Church History

It was in 1840 that a pioneer circuit-riding preacher arrived in Sheboygan on horseback.  The name of this minister was Rev. John Lutz who rode all the way from Illinois, stopping first at Milwaukee which was then a town of 1,810 inhabitants, and then riding on to Sheboygan.  Rev. Lutz, an Evangelical minister, preached the first German Protestant sermon in Sheboygan, and made his headquarters with Mr. Mohr.

In 1846 the Rev. J. G. Miller came through Sheboygan and conducted services among the homes of the people.  He foresaw German settles who were coming into this state.

In the spring of 1848, the Illinois Conference of the Evangelical church, seeing that Wisconsin was growing into statehood, decided to send a missionary to Sheboygan and to establish the Sheboygan Mission.  The pastor they stationed at Sheboygan was the Rev. Joseph Harlacher.  His territory that covered was wide, and his parish included as far as West Bend.  These are his words about Sheboygan which he wrote in 1848:

“In the spring of 1848 I joined the Illinois conference and was instructed to establish a mission in Sheboygan.  I traveled to Sheboygan harbor on Lake Michigan and was hospitably received by a man whose name was Mohr, who kept a restaurant and a hotel, who became acquainted with our church and its doctrine in the city of Philadelphia.  He was very helpful in finding a place to hold meetings where I preached.  I looked up the German settlers, living in the forests around the city.  As far as I could find, there was no German preacher in Sheboygan and vicinity, and the people heard me gladly.”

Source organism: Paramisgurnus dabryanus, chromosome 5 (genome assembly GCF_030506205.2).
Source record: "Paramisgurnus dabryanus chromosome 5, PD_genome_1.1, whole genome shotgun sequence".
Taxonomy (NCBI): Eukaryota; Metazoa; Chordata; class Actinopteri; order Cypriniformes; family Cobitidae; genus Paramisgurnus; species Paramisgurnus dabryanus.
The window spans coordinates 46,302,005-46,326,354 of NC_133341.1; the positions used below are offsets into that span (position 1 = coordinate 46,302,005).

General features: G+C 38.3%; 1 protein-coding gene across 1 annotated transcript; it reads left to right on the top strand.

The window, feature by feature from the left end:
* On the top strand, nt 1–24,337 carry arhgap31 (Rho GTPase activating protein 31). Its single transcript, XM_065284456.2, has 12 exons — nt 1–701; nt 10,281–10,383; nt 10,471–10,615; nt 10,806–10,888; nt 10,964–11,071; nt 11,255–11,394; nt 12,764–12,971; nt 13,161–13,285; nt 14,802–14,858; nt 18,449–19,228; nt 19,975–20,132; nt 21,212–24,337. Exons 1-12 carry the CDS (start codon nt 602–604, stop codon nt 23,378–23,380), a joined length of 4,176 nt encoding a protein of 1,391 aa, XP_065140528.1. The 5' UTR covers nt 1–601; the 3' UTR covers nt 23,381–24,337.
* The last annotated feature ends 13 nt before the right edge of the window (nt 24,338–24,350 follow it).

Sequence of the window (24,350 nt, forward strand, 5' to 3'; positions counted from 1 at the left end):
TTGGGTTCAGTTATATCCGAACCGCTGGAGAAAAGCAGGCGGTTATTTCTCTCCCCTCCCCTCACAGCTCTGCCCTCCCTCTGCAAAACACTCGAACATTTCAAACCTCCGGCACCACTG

Sheboygan at this time was but a village of 700 people.  It was in this year that the great German immigration movement started to the United States.  It was also in this year of 1848 that Wisconsin was admitted into the Union as a state.

In 1849 Bishop J. Lang visited the Sheboygan Mission and wrote the following observations:  “Sheboygan is a newly established little city, on a beautiful elevation on the west shore of Lake Michigan, and at the mouth of the Sheboygan River, where many German people are settled.  Many of them are intelligent and honorable citizens, but some of them are uncultured and rude and bring no honor to the German name.”

By 1849 the small congregation had 35 members.  Some of the first families of the church were the families of Mohr, Schmerler, Meier and Schwalbe.  In June, 1851, the Rev. George Fleischer was stationed at Sheboygan.

It was in 1853 that the congregation built a church, which was dedicated on April 3rd of that year under the Rev. Henry Esch’s leadership.  The church was located on Niagara Avenue.